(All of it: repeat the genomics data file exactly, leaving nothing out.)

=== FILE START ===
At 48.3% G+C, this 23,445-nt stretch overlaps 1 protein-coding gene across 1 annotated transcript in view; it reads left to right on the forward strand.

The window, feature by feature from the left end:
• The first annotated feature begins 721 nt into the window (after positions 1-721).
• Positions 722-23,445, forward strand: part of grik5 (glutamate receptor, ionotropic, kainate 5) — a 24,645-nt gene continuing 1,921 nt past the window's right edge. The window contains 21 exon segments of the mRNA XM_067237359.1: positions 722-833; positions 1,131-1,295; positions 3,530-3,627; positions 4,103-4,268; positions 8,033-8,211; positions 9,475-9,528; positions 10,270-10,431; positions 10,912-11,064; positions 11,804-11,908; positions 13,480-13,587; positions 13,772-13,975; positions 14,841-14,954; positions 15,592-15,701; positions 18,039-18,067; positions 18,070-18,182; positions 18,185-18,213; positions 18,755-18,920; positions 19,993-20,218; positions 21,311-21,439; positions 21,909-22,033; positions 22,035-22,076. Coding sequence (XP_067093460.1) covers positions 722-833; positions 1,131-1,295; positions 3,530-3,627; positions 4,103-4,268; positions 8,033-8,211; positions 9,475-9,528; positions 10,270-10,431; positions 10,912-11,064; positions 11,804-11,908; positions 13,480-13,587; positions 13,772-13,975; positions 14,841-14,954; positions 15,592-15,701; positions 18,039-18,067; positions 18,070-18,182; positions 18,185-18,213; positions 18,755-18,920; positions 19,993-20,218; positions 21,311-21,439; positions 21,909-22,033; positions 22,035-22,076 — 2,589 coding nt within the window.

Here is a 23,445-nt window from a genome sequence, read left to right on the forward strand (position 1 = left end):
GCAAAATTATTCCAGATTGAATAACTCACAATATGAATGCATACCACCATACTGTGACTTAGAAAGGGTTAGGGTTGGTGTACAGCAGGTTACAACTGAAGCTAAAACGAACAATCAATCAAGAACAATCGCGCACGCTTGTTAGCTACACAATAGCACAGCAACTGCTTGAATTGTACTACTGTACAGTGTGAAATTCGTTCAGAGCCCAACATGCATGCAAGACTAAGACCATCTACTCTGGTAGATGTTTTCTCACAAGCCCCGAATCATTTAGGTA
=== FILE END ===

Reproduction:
At 48.3% G+C, this 23,445-nt stretch overlaps 1 protein-coding gene across 1 annotated transcript in view; it reads left to right on the forward strand.

The window, feature by feature from the left end:
• The first annotated feature begins 721 nt into the window (after positions 1-721).
• Positions 722-23,445, forward strand: part of grik5 (glutamate receptor, ionotropic, kainate 5) — a 24,645-nt gene continuing 1,921 nt past the window's right edge. The window contains 21 exon segments of the mRNA XM_067237359.1: positions 722-833; positions 1,131-1,295; positions 3,530-3,627; positions 4,103-4,268; positions 8,033-8,211; positions 9,475-9,528; positions 10,270-10,431; positions 10,912-11,064; positions 11,804-11,908; positions 13,480-13,587; positions 13,772-13,975; positions 14,841-14,954; positions 15,592-15,701; positions 18,039-18,067; positions 18,070-18,182; positions 18,185-18,213; positions 18,755-18,920; positions 19,993-20,218; positions 21,311-21,439; positions 21,909-22,033; positions 22,035-22,076. Coding sequence (XP_067093460.1) covers positions 722-833; positions 1,131-1,295; positions 3,530-3,627; positions 4,103-4,268; positions 8,033-8,211; positions 9,475-9,528; positions 10,270-10,431; positions 10,912-11,064; positions 11,804-11,908; positions 13,480-13,587; positions 13,772-13,975; positions 14,841-14,954; positions 15,592-15,701; positions 18,039-18,067; positions 18,070-18,182; positions 18,185-18,213; positions 18,755-18,920; positions 19,993-20,218; positions 21,311-21,439; positions 21,909-22,033; positions 22,035-22,076 — 2,589 coding nt within the window.

Here is a 23,445-nt window from a genome sequence, read left to right on the forward strand (position 1 = left end):
GCAAAATTATTCCAGATTGAATAACTCACAATATGAATGCATACCACCATACTGTGACTTAGAAAGGGTTAGGGTTGGTGTACAGCAGGTTACAACTGAAGCTAAAACGAACAATCAATCAAGAACAATCGCGCACGCTTGTTAGCTACACAATAGCACAGCAACTGCTTGAATTGTACTACTGTACAGTGTGAAATTCGTTCAGAGCCCAACATGCATGCAAGACTAAGACCATCTACTCTGGTAGATGTTTTCTCACAAGCCCCGAATCATTTAGGTA